BOTTOM LINE: Don't let anyone tell you what it is...see it. A

Sunday, January 9, 2011

Blue what?

Well, it's 2011 now and you've undoubtedly heard the word Blu-ray at least once, in fact due to it's increasing popularity it has almost become "common", but you may say, "Wait a minute, I keep hearing about this Blu-ray but I have no idea what it is!" Don't fret. I'm going to lay it out for you. Blu-ray actually refers to two different things. First of all is the Blu-ray player. Very similar to the DVD player (also able to play DVDs), the Blu-ray player employs a blue laser to read the disc (hence the name Blu-ray). A normal DVD uses a 650 nanometer red laser, Blu-ray uses a 405 nm "blue" laser. This shorter wavelength allows for over 5 times more data storage per layer than allowed by DVD. As I mentioned, the Blu-ray player will not only play regular DVDs, but also make them High Definition (post about HD to come later).
Secondly, we have the Blu-ray disc. Blu-ray discs are made in such a way that they can hold about 6 times the amount DVDs can hold. This allows movies to be converted and recorded to the disc without compression, providing lossless video and audio, the result is higher definition. Blu-ray is only fully realized on an HDTV (High Definition Television) with an HDMI cable (High Definition Media Interface), which allows higher transmission of information. HDMI cables transport audio and video at HD levels.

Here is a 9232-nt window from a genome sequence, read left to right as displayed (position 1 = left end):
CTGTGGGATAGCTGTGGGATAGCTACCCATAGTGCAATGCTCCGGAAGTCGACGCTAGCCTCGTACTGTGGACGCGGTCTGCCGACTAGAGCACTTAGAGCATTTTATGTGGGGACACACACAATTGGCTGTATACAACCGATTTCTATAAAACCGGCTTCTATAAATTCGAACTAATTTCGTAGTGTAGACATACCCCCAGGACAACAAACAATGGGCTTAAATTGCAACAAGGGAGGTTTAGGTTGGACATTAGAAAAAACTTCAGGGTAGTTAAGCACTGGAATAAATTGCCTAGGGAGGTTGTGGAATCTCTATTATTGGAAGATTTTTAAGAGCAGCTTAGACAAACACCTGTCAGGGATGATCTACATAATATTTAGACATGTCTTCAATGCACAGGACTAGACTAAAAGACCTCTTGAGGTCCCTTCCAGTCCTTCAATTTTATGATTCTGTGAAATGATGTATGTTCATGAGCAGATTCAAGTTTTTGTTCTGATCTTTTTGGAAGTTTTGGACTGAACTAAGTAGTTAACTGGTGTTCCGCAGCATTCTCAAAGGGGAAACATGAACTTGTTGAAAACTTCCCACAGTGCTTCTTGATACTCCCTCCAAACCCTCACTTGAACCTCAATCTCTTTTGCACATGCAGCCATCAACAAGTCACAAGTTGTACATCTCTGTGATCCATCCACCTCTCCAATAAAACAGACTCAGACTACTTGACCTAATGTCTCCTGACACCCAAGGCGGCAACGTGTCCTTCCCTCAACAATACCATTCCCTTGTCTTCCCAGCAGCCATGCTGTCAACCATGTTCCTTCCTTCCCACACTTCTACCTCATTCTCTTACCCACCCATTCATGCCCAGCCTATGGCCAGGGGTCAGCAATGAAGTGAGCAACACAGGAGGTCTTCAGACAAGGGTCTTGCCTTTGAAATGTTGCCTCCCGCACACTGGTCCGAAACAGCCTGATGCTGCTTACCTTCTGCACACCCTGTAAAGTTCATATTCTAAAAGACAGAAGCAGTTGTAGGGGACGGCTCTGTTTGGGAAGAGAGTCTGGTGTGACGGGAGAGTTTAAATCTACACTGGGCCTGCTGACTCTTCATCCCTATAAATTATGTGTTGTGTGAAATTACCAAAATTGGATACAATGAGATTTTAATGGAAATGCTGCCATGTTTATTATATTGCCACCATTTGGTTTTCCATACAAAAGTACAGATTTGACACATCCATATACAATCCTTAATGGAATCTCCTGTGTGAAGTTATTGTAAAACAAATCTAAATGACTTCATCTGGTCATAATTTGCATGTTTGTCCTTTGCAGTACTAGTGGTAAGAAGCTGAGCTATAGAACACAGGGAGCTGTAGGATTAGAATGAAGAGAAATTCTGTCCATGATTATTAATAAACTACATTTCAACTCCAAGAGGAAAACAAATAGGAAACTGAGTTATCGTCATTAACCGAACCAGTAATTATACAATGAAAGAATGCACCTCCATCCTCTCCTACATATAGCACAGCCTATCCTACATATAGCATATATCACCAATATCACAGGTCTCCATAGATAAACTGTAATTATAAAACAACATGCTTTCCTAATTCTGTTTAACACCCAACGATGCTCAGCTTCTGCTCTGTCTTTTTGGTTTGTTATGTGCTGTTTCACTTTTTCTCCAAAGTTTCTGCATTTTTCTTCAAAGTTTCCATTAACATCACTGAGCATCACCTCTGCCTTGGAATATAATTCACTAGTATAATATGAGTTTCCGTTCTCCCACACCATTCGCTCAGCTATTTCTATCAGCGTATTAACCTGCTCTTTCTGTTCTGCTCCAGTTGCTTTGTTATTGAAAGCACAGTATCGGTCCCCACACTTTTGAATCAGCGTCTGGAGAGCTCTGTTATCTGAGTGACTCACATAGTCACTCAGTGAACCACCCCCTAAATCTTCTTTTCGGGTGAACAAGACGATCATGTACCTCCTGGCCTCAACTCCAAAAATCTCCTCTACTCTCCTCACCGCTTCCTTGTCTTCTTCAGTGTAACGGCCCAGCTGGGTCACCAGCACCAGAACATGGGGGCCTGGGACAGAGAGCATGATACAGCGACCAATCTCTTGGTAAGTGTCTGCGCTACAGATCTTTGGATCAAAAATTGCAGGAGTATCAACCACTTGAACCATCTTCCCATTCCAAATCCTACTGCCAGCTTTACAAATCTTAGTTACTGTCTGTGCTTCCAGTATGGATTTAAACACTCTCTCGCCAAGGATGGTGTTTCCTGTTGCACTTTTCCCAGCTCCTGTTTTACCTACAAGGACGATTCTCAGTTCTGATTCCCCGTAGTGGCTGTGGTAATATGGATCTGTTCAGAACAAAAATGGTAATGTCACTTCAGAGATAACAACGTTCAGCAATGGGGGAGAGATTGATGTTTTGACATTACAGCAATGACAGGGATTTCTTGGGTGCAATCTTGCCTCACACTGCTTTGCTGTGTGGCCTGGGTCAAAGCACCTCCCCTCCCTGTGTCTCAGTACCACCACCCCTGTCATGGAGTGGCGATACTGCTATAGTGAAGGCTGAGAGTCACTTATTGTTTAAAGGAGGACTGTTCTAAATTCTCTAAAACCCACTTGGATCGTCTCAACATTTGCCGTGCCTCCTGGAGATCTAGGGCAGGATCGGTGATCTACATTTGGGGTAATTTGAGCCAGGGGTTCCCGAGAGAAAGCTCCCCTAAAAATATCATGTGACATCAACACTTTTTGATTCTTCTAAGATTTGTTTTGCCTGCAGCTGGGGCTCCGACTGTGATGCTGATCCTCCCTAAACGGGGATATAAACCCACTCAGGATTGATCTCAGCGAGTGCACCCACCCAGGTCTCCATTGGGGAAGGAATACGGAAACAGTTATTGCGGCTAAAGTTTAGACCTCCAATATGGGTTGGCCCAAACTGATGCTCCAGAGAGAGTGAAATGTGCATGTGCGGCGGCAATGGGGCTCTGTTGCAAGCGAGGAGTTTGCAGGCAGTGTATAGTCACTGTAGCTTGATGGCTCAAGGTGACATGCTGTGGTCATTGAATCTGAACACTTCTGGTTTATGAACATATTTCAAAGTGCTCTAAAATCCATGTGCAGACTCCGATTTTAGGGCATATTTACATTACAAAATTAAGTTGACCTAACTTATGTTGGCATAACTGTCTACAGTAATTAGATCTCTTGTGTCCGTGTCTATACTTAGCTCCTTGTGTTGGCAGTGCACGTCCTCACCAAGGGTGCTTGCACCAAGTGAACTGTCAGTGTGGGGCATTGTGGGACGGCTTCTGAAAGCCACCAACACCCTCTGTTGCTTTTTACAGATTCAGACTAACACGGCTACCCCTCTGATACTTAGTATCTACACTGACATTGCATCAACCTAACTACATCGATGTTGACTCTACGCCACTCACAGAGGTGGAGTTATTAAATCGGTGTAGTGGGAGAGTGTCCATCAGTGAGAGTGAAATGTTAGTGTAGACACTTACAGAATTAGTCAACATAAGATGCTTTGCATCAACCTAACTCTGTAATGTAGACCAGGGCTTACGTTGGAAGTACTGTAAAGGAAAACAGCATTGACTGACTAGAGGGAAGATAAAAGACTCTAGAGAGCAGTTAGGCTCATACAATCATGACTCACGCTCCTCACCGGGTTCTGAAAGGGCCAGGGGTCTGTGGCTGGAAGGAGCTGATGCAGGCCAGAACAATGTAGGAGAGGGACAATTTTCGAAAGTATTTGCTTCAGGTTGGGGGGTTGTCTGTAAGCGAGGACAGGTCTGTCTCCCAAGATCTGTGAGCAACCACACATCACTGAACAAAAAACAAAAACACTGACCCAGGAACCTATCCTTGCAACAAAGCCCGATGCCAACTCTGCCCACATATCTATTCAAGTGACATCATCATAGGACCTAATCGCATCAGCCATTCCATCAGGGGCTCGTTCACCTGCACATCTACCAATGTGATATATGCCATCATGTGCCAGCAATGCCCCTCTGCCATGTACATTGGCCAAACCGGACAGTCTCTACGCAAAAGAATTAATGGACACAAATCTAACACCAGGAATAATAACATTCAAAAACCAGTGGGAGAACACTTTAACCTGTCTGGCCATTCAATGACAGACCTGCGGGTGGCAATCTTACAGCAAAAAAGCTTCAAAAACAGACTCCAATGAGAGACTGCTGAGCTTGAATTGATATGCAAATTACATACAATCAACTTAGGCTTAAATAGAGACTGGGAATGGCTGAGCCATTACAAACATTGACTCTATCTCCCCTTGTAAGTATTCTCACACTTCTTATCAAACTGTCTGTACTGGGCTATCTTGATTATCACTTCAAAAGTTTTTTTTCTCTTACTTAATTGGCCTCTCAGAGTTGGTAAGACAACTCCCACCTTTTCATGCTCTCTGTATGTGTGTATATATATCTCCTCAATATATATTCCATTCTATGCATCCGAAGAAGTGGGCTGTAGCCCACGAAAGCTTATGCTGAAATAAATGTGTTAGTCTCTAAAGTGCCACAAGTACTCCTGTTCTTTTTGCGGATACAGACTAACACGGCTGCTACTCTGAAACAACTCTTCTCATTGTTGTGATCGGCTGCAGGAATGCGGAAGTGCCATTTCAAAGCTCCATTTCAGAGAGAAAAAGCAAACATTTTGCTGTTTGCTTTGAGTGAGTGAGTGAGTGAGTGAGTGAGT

So, if you have the means, and the HDTV on which to utilize it, I fully recommend obtaining a Blu-ray player and some Blu-ray movies, you will quickly realize the improved image. Even if you don't grab up some Blu-ray movies, the player will definitely sharpen the image of your regular DVDs as well. In the end, with the way things are going (especially with the price drops), a Blu-ray player is a worthwhile investment, and a definite "must have" for cinephiles. Hope this helps...